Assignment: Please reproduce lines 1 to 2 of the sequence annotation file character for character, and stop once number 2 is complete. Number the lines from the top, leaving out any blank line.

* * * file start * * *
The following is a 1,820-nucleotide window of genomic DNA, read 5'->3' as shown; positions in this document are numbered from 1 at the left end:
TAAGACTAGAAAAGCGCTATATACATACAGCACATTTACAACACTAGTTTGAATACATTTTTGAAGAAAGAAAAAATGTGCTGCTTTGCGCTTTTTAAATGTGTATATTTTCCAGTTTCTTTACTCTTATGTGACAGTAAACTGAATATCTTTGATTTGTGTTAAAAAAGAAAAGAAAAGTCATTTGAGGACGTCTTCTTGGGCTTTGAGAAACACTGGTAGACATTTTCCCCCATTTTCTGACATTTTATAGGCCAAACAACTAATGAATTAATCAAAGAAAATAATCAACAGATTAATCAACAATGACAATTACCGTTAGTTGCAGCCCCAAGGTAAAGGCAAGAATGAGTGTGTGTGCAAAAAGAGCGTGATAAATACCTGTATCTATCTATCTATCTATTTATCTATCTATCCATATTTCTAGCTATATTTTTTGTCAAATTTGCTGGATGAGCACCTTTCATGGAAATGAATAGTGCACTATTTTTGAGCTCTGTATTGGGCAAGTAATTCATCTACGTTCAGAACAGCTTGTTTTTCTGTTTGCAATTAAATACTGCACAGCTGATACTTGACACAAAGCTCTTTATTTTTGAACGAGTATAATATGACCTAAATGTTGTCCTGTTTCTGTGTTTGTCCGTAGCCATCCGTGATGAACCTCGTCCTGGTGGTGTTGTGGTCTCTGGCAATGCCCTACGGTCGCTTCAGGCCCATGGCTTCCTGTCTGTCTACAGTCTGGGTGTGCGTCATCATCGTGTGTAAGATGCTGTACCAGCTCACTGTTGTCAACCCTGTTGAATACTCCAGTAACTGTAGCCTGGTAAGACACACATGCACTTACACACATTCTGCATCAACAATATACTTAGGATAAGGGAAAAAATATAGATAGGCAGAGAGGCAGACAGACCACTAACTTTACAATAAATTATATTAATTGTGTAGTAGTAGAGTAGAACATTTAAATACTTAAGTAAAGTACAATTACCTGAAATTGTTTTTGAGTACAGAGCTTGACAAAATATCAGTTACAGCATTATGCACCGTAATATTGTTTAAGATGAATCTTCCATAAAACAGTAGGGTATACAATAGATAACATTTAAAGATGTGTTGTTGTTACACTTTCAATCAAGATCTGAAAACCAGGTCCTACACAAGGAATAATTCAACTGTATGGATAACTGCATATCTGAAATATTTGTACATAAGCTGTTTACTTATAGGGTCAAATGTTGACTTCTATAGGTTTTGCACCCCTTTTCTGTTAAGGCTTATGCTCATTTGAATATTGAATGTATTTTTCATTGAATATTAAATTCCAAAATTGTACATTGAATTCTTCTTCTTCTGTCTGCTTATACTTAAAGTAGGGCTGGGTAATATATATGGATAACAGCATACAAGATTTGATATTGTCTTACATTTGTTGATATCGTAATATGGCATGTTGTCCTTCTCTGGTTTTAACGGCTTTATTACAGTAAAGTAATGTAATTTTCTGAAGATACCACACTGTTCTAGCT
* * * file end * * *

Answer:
The following is a 1,820-nucleotide window of genomic DNA, read 5'->3' as shown; positions in this document are numbered from 1 at the left end:
TAAGACTAGAAAAGCGCTATATACATACAGCACATTTACAACACTAGTTTGAATACATTTTTGAAGAAAGAAAAAATGTGCTGCTTTGCGCTTTTTAAATGTGTATATTTTCCAGTTTCTTTACTCTTATGTGACAGTAAACTGAATATCTTTGATTTGTGTTAAAAAAGAAAAGAAAAGTCATTTGAGGACGTCTTCTTGGGCTTTGAGAAACACTGGTAGACATTTTCCCCCATTTTCTGACATTTTATAGGCCAAACAACTAATGAATTAATCAAAGAAAATAATCAACAGATTAATCAACAATGACAATTACCGTTAGTTGCAGCCCCAAGGTAAAGGCAAGAATGAGTGTGTGTGCAAAAAGAGCGTGATAAATACCTGTATCTATCTATCTATCTATTTATCTATCTATCCATATTTCTAGCTATATTTTTTGTCAAATTTGCTGGATGAGCACCTTTCATGGAAATGAATAGTGCACTATTTTTGAGCTCTGTATTGGGCAAGTAATTCATCTACGTTCAGAACAGCTTGTTTTTCTGTTTGCAATTAAATACTGCACAGCTGATACTTGACACAAAGCTCTTTATTTTTGAACGAGTATAATATGACCTAAATGTTGTCCTGTTTCTGTGTTTGTCCGTAGCCATCCGTGATGAACCTCGTCCTGGTGGTGTTGTGGTCTCTGGCAATGCCCTACGGTCGCTTCAGGCCCATGGCTTCCTGTCTGTCTACAGTCTGGGTGTGCGTCATCATCGTGTGTAAGATGCTGTACCAGCTCACTGTTGTCAACCCTGTTGAATACTCCAGTAACTGTAGCCTGGTAAGACACACATGCACTTACACACATTCTGCATCAACAATATACTTAGGATAAGGGAAAAAATATAGATAGGCAGAGAGGCAGACAGACCACTAACTTTACAATAAATTATATTAATTGTGTAGTAGTAGAGTAGAACATTTAAATACTTAAGTAAAGTACAATTACCTGAAATTGTTTTTGAGTACAGAGCTTGACAAAATATCAGTTACAGCATTATGCACCGTAATATTGTTTAAGATGAATCTTCCATAAAACAGTAGGGTATACAATAGATAACATTTAAAGATGTGTTGTTGTTACACTTTCAATCAAGATCTGAAAACCAGGTCCTACACAAGGAATAATTCAACTGTATGGATAACTGCATATCTGAAATATTTGTACATAAGCTGTTTACTTATAGGGTCAAATGTTGACTTCTATAGGTTTTGCACCCCTTTTCTGTTAAGGCTTATGCTCATTTGAATATTGAATGTATTTTTCATTGAATATTAAATTCCAAAATTGTACATTGAATTCTTCTTCTTCTGTCTGCTTATACTTAAAGTAGGGCTGGGTAATATATATGGATAACAGCATACAAGATTTGATATTGTCTTACATTTGTTGATATCGTAATATGGCATGTTGTCCTTCTCTGGTTTTAACGGCTTTATTACAGTAAAGTAATGTAATTTTCTGAAGATACCACACTGTTCTAGCT